Some of you may know that I have had an uneasy relationship with Substack since I began publishing here. Though I feel it is by far the best option software-wise for publishing a newsletter with the option for readers to support my work financially, its past decisions on content moderation and which writers to court for its platform have not been ones I've agreed with.
When I decided to move to Substack, I spoke with some of Substack's leadership and was promised that they no longer engage in the active solicitation and subsidization of anti-trans writers that provoked an outcry before I joined the platform, and was reassured.
However, it seems that Substack is failing to enforce its own content moderation policies prohibiting hate on the platform, and is instead providing services to individuals sharing blatant Nazi content. I'm joining a group of writers on this platform in calling for Substack to take action on this type of hateful, violent content — which goes far beyond merely "different viewpoints" that ought to be embraced by online publishers.
A collective letter to Substack leadership
Dear Chris, Hamish & Jairaj:
We're asking a very simple question that has somehow been made complicated: Why are you platforming and monetizing Nazis?
"Some Substack newsletters by Nazis and white nationalists have thousands or tens of thousands of subscribers, making the platform a new and valuable tool for creating mailing lists for the far right. And many accept paid subscriptions through Substack, seemingly flouting terms of service that ban attempts to 'publish content or fund initiatives that incite violence based on protected classes'...Substack, which takes a 10 percent cut of subscription revenue, makes money when readers pay for Nazi newsletters."
As Patrick Casey, a leader of a now-defunct neo-Nazi group who is banned on nearly every other social platform except Substack, wrote on here in 2021: "I'm able to live comfortably doing something I find enjoyable and fulfilling. The cause isn't going anywhere." Several Nazis and white supremacists including Richard Spencer not only have paid subscriptions turned on but have received Substack "Bestseller" badges, indicating that they are making at a minimum thousands of dollars a year.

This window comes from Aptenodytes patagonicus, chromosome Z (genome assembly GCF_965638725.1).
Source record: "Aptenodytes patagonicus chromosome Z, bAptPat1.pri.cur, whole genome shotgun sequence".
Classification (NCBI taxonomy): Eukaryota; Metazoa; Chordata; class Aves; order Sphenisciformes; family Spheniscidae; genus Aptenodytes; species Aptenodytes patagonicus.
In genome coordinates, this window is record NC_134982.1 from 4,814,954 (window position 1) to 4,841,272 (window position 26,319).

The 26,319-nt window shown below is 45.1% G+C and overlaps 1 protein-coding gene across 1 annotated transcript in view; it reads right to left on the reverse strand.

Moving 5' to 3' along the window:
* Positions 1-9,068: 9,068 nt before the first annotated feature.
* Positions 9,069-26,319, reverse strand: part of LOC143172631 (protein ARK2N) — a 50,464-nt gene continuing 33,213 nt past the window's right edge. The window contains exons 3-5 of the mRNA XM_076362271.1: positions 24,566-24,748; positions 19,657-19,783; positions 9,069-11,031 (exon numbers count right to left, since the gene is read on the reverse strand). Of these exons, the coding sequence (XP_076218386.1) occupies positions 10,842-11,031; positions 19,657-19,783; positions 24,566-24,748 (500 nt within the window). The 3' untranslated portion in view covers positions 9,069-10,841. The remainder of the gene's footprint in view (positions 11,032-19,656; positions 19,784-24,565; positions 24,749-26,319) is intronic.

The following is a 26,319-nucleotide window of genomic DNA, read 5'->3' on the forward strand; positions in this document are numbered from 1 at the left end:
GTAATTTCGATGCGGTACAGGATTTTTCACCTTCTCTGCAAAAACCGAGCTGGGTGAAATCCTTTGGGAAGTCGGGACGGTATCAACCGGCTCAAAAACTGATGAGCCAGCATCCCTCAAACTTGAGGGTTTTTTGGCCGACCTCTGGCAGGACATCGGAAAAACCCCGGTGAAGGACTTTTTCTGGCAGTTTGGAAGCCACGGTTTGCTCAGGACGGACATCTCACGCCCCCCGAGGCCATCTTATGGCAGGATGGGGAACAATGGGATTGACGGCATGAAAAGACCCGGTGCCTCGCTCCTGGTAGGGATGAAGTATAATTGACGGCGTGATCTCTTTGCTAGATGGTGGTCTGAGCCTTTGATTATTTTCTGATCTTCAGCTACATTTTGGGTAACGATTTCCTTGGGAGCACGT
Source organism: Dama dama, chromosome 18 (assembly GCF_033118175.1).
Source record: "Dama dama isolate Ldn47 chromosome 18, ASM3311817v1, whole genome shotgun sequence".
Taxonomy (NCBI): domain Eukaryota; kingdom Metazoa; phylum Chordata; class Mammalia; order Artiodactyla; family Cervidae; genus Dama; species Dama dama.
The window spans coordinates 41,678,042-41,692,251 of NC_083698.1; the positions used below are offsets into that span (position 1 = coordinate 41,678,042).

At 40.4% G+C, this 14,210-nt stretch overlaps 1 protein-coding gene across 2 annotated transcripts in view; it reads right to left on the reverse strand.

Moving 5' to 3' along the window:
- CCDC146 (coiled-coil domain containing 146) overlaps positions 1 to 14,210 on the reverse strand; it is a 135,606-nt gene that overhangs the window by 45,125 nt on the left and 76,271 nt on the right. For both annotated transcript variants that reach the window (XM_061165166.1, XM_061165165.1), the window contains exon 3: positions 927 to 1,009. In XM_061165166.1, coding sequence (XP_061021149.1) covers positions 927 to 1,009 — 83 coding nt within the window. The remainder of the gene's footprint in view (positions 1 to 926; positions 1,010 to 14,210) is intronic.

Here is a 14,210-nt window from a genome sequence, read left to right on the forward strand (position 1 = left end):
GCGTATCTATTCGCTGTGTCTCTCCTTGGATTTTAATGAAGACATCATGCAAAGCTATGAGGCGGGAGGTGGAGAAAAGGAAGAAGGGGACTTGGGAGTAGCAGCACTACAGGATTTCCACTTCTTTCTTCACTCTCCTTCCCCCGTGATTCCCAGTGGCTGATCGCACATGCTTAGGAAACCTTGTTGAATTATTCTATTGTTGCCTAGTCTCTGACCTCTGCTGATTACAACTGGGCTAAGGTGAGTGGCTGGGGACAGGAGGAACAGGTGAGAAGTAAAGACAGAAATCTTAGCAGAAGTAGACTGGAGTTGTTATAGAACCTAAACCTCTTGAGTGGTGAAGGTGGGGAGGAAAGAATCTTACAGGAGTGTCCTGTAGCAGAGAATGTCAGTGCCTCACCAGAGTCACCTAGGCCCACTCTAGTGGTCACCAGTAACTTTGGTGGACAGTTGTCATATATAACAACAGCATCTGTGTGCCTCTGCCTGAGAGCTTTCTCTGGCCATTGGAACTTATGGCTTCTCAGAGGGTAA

From our perspective as Substack publishers, it is unfathomable that someone with a swastika avatar, who writes about "The Jewish question," or who promotes Great Replacement Theory, could be given the tools to succeed on your platform. And yet you've been unable to adequately explain your position.
In the past you have defended your decision to platform bigotry by saying you "make decisions based on principles not PR" and "will stick to our hands-off approach to content moderation." But there's a difference between a hands-off approach and putting your thumb on the scale. We know you moderate some content, including spam sites and newsletters written by sex workers. Why do you choose to promote and allow the monetization of sites that traffic in white nationalism?
Your unwillingness to play by your own rules on this issue has already led to the announced departures of several prominent Substackers, including Rusty Foster and Helena Fitzgerald. They follow previous exoduses of writers, including Substack Pro recipient Grace Lavery and Jude Ellison S. Doyle, who left with similar concerns.
As journalist Casey Newton told his more than 166,000 Substack subscribers after Katz's piece came out: "The correct number of newsletters using Nazi symbols that you host and profit from on your platform is zero."
We, your publishers, want to hear from you on the official Substack newsletter. Is platforming Nazis part of your vision of success? Let us know—from there we can each decide if this is still where we want to be.
Substackers Against Nazis